Saturday 14 December 2019

Trinity professor calls for teacher who condoned female circumcision to be dismissed

Dr Ali Selim Photo: Tom Burke
Dr Ali Selim Photo: Tom Burke

Shona Murray

An associate professor at Trinity College Dublin says he will hand back his title to the university if it does not terminate the contract of language teacher Ali Selim.

Mr Selim said he condoned female circumcision in "certain" circumstances, even though he insisted he was against female genital mutilation (FGM).

Campaigners who work to educate communities in Africa and the Midde East on the devastating effects of the practice are outraged he made such a distinction.

They believe FGM and female circumcision equate to the same thing.

FGM can lead to long-term damage and even death.

Dr Ronan Collins, from Trinity College, said Dr Selim, who also works at the Clonskeagh Islamic Cultural Centre, should be asked to resign "as his views are at odds with the university's mission and ethos".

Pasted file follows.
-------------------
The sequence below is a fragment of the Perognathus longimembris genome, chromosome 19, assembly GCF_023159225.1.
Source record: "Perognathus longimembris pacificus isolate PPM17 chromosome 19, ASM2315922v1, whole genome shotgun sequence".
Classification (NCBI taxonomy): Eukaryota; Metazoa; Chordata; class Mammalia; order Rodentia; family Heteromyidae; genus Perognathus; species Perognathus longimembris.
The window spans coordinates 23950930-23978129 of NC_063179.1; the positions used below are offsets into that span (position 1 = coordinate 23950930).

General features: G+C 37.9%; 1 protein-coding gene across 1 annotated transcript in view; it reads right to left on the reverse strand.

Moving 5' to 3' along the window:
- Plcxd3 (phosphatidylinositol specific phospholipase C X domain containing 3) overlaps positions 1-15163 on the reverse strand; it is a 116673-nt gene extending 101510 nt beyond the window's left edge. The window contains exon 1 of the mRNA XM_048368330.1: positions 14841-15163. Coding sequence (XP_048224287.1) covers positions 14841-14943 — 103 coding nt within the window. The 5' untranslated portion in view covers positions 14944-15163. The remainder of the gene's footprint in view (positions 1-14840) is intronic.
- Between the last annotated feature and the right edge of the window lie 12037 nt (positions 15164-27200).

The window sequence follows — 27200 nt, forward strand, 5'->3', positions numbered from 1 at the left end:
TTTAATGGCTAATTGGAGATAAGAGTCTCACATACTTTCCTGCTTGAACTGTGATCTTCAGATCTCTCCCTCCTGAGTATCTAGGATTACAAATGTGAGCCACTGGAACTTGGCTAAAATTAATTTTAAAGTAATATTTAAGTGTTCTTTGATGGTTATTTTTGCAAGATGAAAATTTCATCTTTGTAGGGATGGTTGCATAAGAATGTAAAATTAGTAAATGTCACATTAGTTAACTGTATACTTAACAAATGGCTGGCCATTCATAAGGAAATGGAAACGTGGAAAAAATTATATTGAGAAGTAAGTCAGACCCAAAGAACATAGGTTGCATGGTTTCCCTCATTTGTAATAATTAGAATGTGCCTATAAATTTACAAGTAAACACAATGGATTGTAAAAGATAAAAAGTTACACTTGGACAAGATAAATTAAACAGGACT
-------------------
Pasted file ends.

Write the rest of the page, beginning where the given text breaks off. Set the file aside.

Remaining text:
"If not, the university should explore what should be done, with its full executive board, to have his contract ended.

"I will be handing back my academic title of clinical associate professor if I feel the university's response is not clear and firm in dealing with the matter," he told the Irish Independent.

Dr Selim is defending his comments, saying they were "misrepresented".

He says while he is opposed to FGM, he thinks there are some medical circumstances where "labiaplasty" may be advisable. "I'm saying the whole issue has to be placed on the table to decide," he said.

Dr Collins told the Irish Independent: "While I defend free speech and the university tradition of protecting same, these views are a calculated misogynistic attack on women's sexuality rather than an ignorant defence of the non-existent medical treatment of female circumcision.

"The very spectre of such a procedure is a frightening and threatening horror to many young women who may be living in oppressive religious circumstances whatever the domination."

A strongly worded statement from Trinity's director of public affairs and communications Tom Molloy dissociated the university from Dr Selim's comments, saying the institution "utterly condemns female genital mutilation in all circumstances".

FGM has been illegal in Ireland since 2012.

Irish Independent

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